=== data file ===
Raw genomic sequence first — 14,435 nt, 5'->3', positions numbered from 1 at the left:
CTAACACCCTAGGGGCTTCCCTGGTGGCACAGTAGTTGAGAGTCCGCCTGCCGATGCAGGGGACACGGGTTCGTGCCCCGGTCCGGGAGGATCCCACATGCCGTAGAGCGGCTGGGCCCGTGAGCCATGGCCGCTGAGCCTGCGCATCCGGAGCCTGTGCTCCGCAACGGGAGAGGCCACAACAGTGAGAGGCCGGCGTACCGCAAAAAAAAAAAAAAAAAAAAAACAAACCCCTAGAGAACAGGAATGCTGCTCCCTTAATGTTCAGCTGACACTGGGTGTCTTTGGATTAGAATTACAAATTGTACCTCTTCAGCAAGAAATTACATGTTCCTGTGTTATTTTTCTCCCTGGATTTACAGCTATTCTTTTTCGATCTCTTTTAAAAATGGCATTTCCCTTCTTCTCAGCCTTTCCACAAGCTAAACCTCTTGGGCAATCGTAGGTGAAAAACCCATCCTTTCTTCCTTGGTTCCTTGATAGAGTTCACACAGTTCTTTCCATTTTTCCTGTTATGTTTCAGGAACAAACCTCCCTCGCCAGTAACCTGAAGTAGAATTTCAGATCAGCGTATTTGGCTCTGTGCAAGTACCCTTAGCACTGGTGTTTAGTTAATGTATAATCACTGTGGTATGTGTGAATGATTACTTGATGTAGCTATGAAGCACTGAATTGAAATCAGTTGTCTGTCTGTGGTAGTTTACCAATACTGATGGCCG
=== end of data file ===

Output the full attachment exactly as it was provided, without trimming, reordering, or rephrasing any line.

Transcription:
Raw genomic sequence first — 14,435 nt, 5'->3', positions numbered from 1 at the left:
CTAACACCCTAGGGGCTTCCCTGGTGGCACAGTAGTTGAGAGTCCGCCTGCCGATGCAGGGGACACGGGTTCGTGCCCCGGTCCGGGAGGATCCCACATGCCGTAGAGCGGCTGGGCCCGTGAGCCATGGCCGCTGAGCCTGCGCATCCGGAGCCTGTGCTCCGCAACGGGAGAGGCCACAACAGTGAGAGGCCGGCGTACCGCAAAAAAAAAAAAAAAAAAAAAACAAACCCCTAGAGAACAGGAATGCTGCTCCCTTAATGTTCAGCTGACACTGGGTGTCTTTGGATTAGAATTACAAATTGTACCTCTTCAGCAAGAAATTACATGTTCCTGTGTTATTTTTCTCCCTGGATTTACAGCTATTCTTTTTCGATCTCTTTTAAAAATGGCATTTCCCTTCTTCTCAGCCTTTCCACAAGCTAAACCTCTTGGGCAATCGTAGGTGAAAAACCCATCCTTTCTTCCTTGGTTCCTTGATAGAGTTCACACAGTTCTTTCCATTTTTCCTGTTATGTTTCAGGAACAAACCTCCCTCGCCAGTAACCTGAAGTAGAATTTCAGATCAGCGTATTTGGCTCTGTGCAAGTACCCTTAGCACTGGTGTTTAGTTAATGTATAATCACTGTGGTATGTGTGAATGATTACTTGATGTAGCTATGAAGCACTGAATTGAAATCAGTTGTCTGTCTGTGGTAGTTTACCAATACTGATGGCCG